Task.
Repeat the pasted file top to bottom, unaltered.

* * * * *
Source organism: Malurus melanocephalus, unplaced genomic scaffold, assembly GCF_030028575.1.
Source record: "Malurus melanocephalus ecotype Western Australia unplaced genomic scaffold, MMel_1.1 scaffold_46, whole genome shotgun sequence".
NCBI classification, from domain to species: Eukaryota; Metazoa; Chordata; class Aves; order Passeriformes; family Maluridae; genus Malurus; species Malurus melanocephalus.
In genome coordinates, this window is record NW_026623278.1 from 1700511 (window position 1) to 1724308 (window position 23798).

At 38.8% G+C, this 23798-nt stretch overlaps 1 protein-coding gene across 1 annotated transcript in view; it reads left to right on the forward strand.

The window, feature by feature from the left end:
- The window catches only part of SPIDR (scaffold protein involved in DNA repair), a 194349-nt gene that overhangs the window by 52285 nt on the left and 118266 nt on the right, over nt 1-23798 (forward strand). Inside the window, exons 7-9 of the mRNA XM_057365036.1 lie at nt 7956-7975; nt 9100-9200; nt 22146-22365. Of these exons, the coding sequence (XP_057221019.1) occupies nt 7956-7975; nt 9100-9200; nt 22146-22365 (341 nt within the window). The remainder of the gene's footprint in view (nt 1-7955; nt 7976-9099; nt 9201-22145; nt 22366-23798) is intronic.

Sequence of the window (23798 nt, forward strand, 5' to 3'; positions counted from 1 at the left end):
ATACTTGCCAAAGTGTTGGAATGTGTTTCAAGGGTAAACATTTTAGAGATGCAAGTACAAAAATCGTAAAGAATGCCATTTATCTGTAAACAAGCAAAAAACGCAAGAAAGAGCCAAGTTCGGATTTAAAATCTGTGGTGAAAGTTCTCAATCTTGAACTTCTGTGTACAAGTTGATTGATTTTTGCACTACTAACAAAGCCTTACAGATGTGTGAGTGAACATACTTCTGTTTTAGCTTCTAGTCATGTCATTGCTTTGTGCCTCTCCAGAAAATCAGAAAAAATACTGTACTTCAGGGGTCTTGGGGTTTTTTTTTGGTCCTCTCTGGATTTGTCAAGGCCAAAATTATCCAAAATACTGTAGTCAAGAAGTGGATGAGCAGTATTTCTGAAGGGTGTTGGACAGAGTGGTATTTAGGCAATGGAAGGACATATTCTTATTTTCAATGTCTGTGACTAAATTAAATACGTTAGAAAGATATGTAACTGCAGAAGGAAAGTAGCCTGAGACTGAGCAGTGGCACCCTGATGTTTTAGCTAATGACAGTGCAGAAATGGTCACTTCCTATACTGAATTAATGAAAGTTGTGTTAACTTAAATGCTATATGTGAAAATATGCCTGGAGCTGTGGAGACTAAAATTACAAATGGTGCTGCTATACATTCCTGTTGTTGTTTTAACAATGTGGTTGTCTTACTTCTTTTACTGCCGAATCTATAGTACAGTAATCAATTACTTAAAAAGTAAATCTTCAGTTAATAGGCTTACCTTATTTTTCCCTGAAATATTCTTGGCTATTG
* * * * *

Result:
Source organism: Malurus melanocephalus, unplaced genomic scaffold, assembly GCF_030028575.1.
Source record: "Malurus melanocephalus ecotype Western Australia unplaced genomic scaffold, MMel_1.1 scaffold_46, whole genome shotgun sequence".
NCBI classification, from domain to species: Eukaryota; Metazoa; Chordata; class Aves; order Passeriformes; family Maluridae; genus Malurus; species Malurus melanocephalus.
In genome coordinates, this window is record NW_026623278.1 from 1700511 (window position 1) to 1724308 (window position 23798).

At 38.8% G+C, this 23798-nt stretch overlaps 1 protein-coding gene across 1 annotated transcript in view; it reads left to right on the forward strand.

The window, feature by feature from the left end:
- The window catches only part of SPIDR (scaffold protein involved in DNA repair), a 194349-nt gene that overhangs the window by 52285 nt on the left and 118266 nt on the right, over nt 1-23798 (forward strand). Inside the window, exons 7-9 of the mRNA XM_057365036.1 lie at nt 7956-7975; nt 9100-9200; nt 22146-22365. Of these exons, the coding sequence (XP_057221019.1) occupies nt 7956-7975; nt 9100-9200; nt 22146-22365 (341 nt within the window). The remainder of the gene's footprint in view (nt 1-7955; nt 7976-9099; nt 9201-22145; nt 22366-23798) is intronic.

Sequence of the window (23798 nt, forward strand, 5' to 3'; positions counted from 1 at the left end):
ATACTTGCCAAAGTGTTGGAATGTGTTTCAAGGGTAAACATTTTAGAGATGCAAGTACAAAAATCGTAAAGAATGCCATTTATCTGTAAACAAGCAAAAAACGCAAGAAAGAGCCAAGTTCGGATTTAAAATCTGTGGTGAAAGTTCTCAATCTTGAACTTCTGTGTACAAGTTGATTGATTTTTGCACTACTAACAAAGCCTTACAGATGTGTGAGTGAACATACTTCTGTTTTAGCTTCTAGTCATGTCATTGCTTTGTGCCTCTCCAGAAAATCAGAAAAAATACTGTACTTCAGGGGTCTTGGGGTTTTTTTTTGGTCCTCTCTGGATTTGTCAAGGCCAAAATTATCCAAAATACTGTAGTCAAGAAGTGGATGAGCAGTATTTCTGAAGGGTGTTGGACAGAGTGGTATTTAGGCAATGGAAGGACATATTCTTATTTTCAATGTCTGTGACTAAATTAAATACGTTAGAAAGATATGTAACTGCAGAAGGAAAGTAGCCTGAGACTGAGCAGTGGCACCCTGATGTTTTAGCTAATGACAGTGCAGAAATGGTCACTTCCTATACTGAATTAATGAAAGTTGTGTTAACTTAAATGCTATATGTGAAAATATGCCTGGAGCTGTGGAGACTAAAATTACAAATGGTGCTGCTATACATTCCTGTTGTTGTTTTAACAATGTGGTTGTCTTACTTCTTTTACTGCCGAATCTATAGTACAGTAATCAATTACTTAAAAAGTAAATCTTCAGTTAATAGGCTTACCTTATTTTTCCCTGAAATATTCTTGGCTATTG